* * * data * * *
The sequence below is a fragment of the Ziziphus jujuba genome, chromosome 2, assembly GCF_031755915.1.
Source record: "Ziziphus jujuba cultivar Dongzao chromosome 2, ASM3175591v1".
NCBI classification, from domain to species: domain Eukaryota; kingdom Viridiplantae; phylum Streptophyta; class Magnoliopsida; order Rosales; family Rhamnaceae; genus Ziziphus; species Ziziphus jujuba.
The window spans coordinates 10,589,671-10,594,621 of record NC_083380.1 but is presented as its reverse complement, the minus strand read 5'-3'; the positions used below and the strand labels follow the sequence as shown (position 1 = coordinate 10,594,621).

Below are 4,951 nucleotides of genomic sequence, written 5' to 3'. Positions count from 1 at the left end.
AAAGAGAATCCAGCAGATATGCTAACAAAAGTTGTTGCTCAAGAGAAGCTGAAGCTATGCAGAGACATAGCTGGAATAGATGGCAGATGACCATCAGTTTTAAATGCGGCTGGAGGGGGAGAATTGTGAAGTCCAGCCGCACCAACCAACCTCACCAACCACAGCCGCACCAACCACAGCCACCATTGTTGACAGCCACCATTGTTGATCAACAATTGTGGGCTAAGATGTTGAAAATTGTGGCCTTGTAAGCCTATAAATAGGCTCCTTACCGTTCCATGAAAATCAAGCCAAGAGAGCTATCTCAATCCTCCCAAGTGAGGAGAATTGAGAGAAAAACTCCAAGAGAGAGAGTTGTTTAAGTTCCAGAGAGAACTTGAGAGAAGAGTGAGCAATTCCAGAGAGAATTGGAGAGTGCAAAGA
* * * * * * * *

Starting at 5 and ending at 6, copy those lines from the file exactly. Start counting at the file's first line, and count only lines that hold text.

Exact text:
Below are 4,951 nucleotides of genomic sequence, written 5' to 3'. Positions count from 1 at the left end.
AAAGAGAATCCAGCAGATATGCTAACAAAAGTTGTTGCTCAAGAGAAGCTGAAGCTATGCAGAGACATAGCTGGAATAGATGGCAGATGACCATCAGTTTTAAATGCGGCTGGAGGGGGAGAATTGTGAAGTCCAGCCGCACCAACCAACCTCACCAACCACAGCCGCACCAACCACAGCCACCATTGTTGACAGCCACCATTGTTGATCAACAATTGTGGGCTAAGATGTTGAAAATTGTGGCCTTGTAAGCCTATAAATAGGCTCCTTACCGTTCCATGAAAATCAAGCCAAGAGAGCTATCTCAATCCTCCCAAGTGAGGAGAATTGAGAGAAAAACTCCAAGAGAGAGAGTTGTTTAAGTTCCAGAGAGAACTTGAGAGAAGAGTGAGCAATTCCAGAGAGAATTGGAGAGTGCAAAGA